Michigan Governor Vetoes Bill Forgiving COVID-Related Workplace Violations

By Tammy Hung
Tammy Hung
Tammy Hung
November 15, 2021 Updated: November 15, 2021

Governor Gretchen Whitmer (D-Mich.) on Nov. 11 vetoed a Republican-backed bill that would have forgiven some penalties imposed on businesses for first-time COVID-19 violations in Michigan.

House Bill 4501 would have prevented the Michigan Occupational and Safety Health Administration (MIOSHA) from issuing fines to businesses for a “first-time civil violation of an emergency standard related to COVID-19, if the employer corrects the violation,” according to a Nov. 3 statement from Michigan House Republicans.

The Bill, endorsed by Rep. Timmy Beson, would also require “MIOSHA to reimburse civil fines paid for violating executive orders related to COVID-19 that have been struck down by the Michigan Supreme Court.”

However, Gov. Whitmer said the bill would cause Michigan to “fall below the minimum standard required by federal law,” leading to “disastrous consequences.”

“When a state fails to maintain the minimum standard, it loses control over enforcement of workplace standards,” Whitmer wrote in her veto letter.

The Senate approved the Bill on Nov. 3.

“Small-business owners have worked hard to keep people safe and keep their doors open, and my plan will give some grace and relief to the employers in our state,” Beson stated on Nov. 3.

“This plan will help out the small businesses in our communities and move our state forward,” he added.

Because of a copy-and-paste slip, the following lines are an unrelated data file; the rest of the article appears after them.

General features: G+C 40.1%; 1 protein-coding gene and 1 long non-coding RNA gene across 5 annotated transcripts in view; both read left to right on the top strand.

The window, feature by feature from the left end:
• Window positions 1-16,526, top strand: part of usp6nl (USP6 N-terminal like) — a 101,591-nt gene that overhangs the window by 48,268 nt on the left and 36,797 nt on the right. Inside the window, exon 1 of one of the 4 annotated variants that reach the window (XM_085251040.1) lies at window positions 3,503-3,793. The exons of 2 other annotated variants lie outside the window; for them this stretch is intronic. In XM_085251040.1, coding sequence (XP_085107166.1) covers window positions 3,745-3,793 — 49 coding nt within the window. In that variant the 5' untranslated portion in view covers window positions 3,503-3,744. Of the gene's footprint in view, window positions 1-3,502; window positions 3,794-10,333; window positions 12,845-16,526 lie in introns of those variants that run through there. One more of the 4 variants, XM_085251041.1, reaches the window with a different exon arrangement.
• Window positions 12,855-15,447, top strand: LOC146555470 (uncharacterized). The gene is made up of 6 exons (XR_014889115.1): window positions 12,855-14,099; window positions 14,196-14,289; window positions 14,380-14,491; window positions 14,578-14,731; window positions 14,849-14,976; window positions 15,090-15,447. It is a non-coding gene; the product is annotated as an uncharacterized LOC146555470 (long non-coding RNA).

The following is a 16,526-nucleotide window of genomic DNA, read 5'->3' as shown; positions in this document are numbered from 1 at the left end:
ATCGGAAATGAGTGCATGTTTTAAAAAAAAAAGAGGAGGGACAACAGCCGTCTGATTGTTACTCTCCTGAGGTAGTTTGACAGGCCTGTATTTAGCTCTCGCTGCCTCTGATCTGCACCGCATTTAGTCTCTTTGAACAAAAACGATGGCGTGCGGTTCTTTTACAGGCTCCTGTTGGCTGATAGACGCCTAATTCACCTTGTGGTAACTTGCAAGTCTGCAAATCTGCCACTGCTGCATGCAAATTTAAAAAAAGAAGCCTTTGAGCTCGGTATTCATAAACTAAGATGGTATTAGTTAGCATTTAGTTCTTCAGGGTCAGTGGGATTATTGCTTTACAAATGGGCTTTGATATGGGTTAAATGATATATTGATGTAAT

The Michigan Supreme Court on Oct. 2 had declared that a 1945 law, used repeatedly by Whitmer to issue pandemic orders, as unconstitutional.

However, Whitmer will ensure that emergency declarations and related orders remain in place for 21 days, with plans for some to continue “under alternative sources” of law according to the Associated Press.

According to Detroit News, MIOSHA has cited 532 COVID-related offenses during the pandemic. Of these complaints, 61 are being appealed while 149 remain open until employers correct the violation, apply for an appeal, or pay the fine.

In response to businesses protesting against fines following the Supreme court’s decision, MIOSHA has reportedly argued that its general duty clause enables it to issue fines for perceived hazards, according to reports.

Furthermore, the agency reportedly said that COVID-19 hazards were not only based on Whitmer’s executive orders, but also guided by CDC and federal workplace safety rules.

Tammy Hung